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    No idea how to do this question someone helpppp thanks :P

    It's June 2009 C3 OCR MEI, Question 7 ii)

    I've done i) A and B but not sure how to go about this.

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    What does (B) tell you about whether x^2+xy+y^2 can be < 0. Also, under what circumstances can it equal 0.

    Now apply to (A).
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    (Original post by DFranklin)
    What does (B) tell you about whether x^2+xy+y^2 can be < 0. Also, under what circumstances can it equal 0.

    Now apply to (A).
    So is (B) saying that it can not be less than 0?

    I get that the expansion of (B) is the same as the second pair of brackets in (A) but not sure how to link that??
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    (Original post by azizadil1998)
    So is (B) saying that it can not be less than 0?
    Yes.

    I get that the expansion of (B) is the same as the second pair of brackets in (A) but not sure how to link that??
    Well, if you have two expressions F, G and you know F > 0 and G > 0, then what can we say about FG?

    Note that although you've seen that we can't have G < 0, you'll need to rule out the case where G = 0.
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    (Original post by DFranklin)
    Yes.

    Well, if you have two expressions F, G and you know F > 0 and G > 0, then what can we say about FG?

    Note that although you've seen that we can't have G < 0, you'll need to rule out the case where G = 0.
    Ohhh yeah ok so the composite function has to be >0, And how do I rule that out?
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    (Original post by azizadil1998)
    Ohhh yeah ok so the composite function has to be >0, And how do I rule that out?
    You've been given that x &gt; y so what does that tell you about x-y?

    When can the other factor of the product x^2+xy+y^2 be 0? Is that possible given the condition above?
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    (Original post by atsruser)
    You've been given that x &gt; y so what does that tell you about x-y?

    When can the other factor of the product x^2+xy+y^2 be 0? Is that possible given the condition above?
    Ok so x - y will be >0 then...?

    And it can't be 0 then can it?
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    (Original post by azizadil1998)
    Ok so x - y will be >0 then...?

    And it can't be 0 then can it?
    You need to find the conditions under which x^2+xy+y^2 can equal 0. You then need to show this can't possibly happen if x > y.
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    (Original post by DFranklin)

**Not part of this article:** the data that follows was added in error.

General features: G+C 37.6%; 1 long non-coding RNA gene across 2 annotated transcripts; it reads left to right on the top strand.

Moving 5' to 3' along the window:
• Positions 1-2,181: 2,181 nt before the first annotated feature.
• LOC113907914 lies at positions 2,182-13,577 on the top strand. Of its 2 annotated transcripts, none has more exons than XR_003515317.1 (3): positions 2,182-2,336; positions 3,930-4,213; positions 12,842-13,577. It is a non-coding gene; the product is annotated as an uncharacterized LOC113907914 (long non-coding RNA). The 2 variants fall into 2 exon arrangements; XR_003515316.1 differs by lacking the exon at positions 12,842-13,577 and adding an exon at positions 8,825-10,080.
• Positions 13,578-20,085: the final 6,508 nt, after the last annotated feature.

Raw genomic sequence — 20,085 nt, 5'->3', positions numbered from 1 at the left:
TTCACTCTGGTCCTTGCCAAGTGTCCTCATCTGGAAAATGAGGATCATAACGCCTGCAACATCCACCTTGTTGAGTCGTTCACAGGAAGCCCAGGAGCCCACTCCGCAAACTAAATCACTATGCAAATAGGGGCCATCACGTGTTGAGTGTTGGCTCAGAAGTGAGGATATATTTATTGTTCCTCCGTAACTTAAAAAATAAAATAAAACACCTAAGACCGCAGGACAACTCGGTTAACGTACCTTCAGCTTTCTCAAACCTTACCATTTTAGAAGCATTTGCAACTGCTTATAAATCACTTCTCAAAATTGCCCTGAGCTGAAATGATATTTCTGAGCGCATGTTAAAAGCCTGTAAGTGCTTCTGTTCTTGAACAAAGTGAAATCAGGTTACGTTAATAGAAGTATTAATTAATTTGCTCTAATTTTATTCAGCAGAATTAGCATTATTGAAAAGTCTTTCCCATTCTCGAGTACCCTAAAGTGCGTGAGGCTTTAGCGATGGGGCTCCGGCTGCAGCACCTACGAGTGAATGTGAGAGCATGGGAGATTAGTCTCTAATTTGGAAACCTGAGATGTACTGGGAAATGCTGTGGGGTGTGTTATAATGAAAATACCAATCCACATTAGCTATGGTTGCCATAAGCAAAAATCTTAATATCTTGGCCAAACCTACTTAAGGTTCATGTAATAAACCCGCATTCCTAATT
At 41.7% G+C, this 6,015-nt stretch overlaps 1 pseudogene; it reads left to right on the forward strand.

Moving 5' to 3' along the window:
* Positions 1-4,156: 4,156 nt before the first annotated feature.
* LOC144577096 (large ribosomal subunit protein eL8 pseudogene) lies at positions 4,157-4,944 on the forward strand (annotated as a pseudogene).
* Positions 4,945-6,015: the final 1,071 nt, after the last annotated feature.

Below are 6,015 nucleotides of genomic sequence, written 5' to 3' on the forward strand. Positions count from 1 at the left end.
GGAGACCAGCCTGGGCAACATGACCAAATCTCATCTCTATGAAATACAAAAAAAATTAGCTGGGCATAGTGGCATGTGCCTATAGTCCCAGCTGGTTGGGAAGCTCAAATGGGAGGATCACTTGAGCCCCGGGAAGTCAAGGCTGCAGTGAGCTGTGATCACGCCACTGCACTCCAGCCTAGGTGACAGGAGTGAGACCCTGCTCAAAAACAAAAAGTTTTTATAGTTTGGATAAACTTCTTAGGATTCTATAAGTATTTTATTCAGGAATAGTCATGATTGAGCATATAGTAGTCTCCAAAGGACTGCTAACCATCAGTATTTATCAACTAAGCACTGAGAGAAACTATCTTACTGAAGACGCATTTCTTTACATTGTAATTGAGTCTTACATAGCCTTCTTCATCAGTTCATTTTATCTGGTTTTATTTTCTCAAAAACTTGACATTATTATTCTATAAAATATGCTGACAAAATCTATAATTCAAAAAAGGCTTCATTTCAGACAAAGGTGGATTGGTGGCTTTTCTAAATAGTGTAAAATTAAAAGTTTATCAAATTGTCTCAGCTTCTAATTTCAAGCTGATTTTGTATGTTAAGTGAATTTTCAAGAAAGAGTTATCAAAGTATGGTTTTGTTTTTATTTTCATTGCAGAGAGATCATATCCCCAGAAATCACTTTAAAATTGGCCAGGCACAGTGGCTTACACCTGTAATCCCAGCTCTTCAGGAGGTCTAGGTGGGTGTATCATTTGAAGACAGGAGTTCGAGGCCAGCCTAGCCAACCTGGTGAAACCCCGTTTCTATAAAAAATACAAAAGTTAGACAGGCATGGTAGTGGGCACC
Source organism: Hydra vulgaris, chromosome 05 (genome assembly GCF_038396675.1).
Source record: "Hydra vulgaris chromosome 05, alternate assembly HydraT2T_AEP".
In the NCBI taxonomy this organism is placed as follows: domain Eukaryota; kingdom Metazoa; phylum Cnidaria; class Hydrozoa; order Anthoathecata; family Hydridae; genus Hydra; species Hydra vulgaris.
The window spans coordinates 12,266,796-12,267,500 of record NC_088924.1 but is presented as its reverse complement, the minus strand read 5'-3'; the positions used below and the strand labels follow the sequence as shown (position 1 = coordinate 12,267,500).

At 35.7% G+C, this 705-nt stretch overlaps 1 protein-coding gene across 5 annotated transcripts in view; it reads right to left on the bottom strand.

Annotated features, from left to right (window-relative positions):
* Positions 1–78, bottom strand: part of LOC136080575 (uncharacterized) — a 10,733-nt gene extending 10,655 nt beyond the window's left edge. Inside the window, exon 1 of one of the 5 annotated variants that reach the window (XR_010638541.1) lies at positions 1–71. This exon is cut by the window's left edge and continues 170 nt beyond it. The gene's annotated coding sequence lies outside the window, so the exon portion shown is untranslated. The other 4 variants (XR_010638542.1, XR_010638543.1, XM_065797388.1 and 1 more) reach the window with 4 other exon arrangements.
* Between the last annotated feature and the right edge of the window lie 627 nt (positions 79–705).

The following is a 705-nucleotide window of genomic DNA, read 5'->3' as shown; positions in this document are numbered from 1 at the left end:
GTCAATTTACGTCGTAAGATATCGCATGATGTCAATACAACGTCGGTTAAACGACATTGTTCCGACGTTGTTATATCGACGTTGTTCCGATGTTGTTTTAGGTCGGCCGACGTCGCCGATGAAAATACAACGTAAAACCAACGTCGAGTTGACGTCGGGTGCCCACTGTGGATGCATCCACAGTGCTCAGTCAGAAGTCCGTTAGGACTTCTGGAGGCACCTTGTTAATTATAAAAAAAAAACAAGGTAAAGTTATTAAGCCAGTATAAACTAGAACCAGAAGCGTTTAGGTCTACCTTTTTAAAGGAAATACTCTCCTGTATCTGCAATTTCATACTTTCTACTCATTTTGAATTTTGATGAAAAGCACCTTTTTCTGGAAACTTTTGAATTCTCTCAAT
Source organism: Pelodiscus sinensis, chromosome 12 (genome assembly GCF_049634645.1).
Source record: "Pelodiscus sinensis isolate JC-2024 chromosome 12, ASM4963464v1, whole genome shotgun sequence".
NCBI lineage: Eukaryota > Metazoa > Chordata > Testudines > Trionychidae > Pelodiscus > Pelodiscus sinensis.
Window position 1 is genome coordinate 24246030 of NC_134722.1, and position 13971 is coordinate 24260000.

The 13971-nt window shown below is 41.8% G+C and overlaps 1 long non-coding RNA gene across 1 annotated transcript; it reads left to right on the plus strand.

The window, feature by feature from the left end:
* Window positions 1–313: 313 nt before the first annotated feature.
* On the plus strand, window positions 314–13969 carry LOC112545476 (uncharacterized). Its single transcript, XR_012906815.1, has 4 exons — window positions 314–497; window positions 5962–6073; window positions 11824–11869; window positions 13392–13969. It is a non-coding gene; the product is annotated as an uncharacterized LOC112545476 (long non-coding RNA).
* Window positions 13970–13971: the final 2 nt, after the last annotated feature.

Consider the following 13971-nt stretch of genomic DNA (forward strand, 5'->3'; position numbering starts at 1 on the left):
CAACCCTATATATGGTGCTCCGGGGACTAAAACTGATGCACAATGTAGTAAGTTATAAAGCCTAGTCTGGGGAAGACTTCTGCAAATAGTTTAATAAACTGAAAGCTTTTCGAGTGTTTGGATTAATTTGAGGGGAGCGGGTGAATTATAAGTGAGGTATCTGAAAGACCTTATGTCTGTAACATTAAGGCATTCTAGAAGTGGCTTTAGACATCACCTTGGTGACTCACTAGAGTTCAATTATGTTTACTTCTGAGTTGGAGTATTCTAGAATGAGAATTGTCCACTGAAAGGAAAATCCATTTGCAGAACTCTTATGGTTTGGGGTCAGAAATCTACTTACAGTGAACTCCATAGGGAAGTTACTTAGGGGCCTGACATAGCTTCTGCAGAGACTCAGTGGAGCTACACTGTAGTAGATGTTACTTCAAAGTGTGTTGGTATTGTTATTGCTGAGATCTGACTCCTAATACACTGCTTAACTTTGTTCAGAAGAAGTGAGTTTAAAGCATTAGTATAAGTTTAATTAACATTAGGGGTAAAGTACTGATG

You need to find the conditions under which x^2+xy+y^2 can equal 0. You then need to show this can't possibly happen if x > y.
    Ohh ok then, gonna try that one min
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    (Original post by DFranklin)
    You need to find the conditions under which x^2+xy+y^2 can equal 0. You then need to show this can't possibly happen if x > y.
    Isn't this condition when x=0? or y=? I'm not sure if I know what you mean If x>y this can never be 0 e.g. if x = 2 and y=1, it = 7.
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    (Original post by azizadil1998)
    Isn't this condition when x=0? or y=? I'm not sure if I know what you mean If x>y this can never be 0 e.g. if x = 2 and y=1, it = 7.
    You know that x^3-y^3=(x-y)((x+\frac{y}{2})^2+\frac{3y^2}  {4})

    But to have 0 = x^3-y^3=(x-y)((x+\frac{y}{2})^2+\frac{3y^2}  {4}) requires that either:

    x-y=0

    or:

    (x+\frac{y}{2})^2+\frac{3y^2}{4} = 0

    The first possibility has been ruled out by the condition x &gt;y. You now need to rule out the second possibility. To start to do this note that if A \ge 0, B \ge 0, then to have A+B=0 requires that we have both A=0, B=0.

    Can you apply that fact to the expression in question?
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    (Original post by atsruser)
    You know that x^3-y^3=(x-y)((x+\frac{y}{2})^2+\frac{3y^2}  {4})

    But to have 0 = x^3-y^3=(x-y)((x+\frac{y}{2})^2+\frac{3y^2}  {4}) requires that either:

    x-y=0

    or:

    (x+\frac{y}{2})^2+\frac{3y^2}{4} = 0

    The first possibility has been ruled out by the condition x &gt;y. You now need to rule out the second possibility. To start to do this note that if A \ge 0, B \ge 0, then to have A+B=0 requires that we have both A=0, B=0.

    Can you apply that fact to the expression in question?
    Ok I get the first bit but I don't know how to apply this to the expression. I hateeee proof like literally do not get this at all! Didn't do this at AS since I did Edexcel now I have to practice it myself since my new school does OCR MEI and they occasionally put this type of dodgy question.
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    (Original post by azizadil1998)
    Ok I get the first bit but I don't know how to apply this to the expression. I hateeee proof like literally do not get this at all! Didn't do this at AS since I did Edexcel now I have to practice it myself since my new school does OCR MEI and they occasionally put this type of dodgy question.
    OK, let me spell it out a bit more:

    You want to rule out (x+\frac{y}{2})^2+\frac{3y^2}{4} = 0. So let's assume that it is true, and find conditions on x,y that make it true.

    First note that both terms are \ge 0 since they are squares. So they play the roles of A and B in what I posted earlier. That means that:

    (x+\frac{y}{2})^2+\frac{3y^2}{4} = 0 \Rightarrow (x+\frac{y}{2})^2 = 0, \frac{3y^2}{4} = 0

    Now solve those simultaneous equations.
 
 
 
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